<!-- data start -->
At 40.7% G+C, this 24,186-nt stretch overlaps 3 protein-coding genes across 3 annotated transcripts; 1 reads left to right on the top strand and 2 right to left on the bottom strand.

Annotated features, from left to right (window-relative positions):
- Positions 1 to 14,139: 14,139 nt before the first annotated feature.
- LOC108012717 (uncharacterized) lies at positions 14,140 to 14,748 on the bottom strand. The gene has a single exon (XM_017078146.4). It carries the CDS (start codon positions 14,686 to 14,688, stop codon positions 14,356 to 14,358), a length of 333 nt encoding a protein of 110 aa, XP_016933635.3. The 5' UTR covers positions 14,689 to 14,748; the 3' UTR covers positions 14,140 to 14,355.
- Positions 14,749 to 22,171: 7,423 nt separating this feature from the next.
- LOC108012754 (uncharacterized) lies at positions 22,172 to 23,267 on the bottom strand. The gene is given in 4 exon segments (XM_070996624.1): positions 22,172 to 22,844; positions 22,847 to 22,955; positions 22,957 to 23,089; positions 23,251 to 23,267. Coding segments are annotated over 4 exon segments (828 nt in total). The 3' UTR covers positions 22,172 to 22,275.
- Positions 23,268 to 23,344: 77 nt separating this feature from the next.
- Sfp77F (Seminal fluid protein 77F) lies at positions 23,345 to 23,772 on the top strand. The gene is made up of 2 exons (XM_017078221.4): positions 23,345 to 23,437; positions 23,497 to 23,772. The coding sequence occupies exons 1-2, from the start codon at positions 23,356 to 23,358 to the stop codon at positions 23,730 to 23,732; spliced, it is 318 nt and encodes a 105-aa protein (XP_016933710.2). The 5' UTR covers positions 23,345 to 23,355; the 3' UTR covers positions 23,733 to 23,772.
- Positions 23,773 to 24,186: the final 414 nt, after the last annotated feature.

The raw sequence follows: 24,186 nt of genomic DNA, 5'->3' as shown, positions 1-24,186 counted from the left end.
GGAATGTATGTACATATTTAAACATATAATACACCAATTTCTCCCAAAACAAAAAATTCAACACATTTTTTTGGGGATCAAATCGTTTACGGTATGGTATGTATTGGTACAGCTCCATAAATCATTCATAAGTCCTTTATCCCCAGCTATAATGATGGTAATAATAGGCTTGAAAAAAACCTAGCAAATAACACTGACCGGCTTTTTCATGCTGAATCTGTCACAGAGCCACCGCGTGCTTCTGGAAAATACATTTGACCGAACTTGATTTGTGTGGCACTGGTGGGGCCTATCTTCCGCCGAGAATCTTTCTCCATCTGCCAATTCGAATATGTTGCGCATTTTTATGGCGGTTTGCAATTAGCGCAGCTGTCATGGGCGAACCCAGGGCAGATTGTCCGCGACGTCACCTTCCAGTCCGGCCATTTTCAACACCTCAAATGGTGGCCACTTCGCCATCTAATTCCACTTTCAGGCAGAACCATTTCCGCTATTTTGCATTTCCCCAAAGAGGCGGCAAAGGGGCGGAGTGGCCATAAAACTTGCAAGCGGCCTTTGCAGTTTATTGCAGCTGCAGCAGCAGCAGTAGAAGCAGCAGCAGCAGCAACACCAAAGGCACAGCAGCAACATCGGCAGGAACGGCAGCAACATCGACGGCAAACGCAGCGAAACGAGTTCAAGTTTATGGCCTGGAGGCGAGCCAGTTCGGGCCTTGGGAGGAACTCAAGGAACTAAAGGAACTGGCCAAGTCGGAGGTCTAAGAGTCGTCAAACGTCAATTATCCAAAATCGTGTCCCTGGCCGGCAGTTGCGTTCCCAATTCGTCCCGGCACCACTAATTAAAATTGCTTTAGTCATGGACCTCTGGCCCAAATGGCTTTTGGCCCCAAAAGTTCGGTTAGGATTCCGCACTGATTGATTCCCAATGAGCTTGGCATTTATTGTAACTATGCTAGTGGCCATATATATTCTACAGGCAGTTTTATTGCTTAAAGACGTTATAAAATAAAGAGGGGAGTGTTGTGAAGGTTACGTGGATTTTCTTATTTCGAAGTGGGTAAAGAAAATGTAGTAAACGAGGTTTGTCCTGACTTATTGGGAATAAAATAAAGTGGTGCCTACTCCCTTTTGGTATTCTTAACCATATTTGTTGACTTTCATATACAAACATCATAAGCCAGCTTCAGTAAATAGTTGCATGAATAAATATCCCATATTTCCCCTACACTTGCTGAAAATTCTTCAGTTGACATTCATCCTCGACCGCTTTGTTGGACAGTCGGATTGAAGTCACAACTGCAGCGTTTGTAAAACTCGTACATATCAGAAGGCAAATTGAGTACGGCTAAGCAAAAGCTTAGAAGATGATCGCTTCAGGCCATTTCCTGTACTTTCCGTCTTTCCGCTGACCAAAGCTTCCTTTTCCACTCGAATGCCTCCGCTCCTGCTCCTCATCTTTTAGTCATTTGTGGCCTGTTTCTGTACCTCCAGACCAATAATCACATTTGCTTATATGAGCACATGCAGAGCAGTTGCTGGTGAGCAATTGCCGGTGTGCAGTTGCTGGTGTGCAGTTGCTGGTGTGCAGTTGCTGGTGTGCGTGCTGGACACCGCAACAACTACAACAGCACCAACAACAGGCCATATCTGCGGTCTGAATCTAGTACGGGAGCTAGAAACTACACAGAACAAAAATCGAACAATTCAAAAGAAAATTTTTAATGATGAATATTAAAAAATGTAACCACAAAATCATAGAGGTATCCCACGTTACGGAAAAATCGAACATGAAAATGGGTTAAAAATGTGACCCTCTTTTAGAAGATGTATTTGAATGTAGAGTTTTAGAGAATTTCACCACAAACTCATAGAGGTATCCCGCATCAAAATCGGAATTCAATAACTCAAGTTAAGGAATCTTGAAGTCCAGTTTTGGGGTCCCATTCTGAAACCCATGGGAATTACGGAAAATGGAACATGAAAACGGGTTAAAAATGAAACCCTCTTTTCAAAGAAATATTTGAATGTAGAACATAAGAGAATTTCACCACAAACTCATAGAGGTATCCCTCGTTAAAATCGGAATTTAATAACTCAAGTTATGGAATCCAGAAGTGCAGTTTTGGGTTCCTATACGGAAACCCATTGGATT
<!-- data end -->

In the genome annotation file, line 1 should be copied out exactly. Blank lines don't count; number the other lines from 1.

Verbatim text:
At 40.7% G+C, this 24,186-nt stretch overlaps 3 protein-coding genes across 3 annotated transcripts; 1 reads left to right on the top strand and 2 right to left on the bottom strand.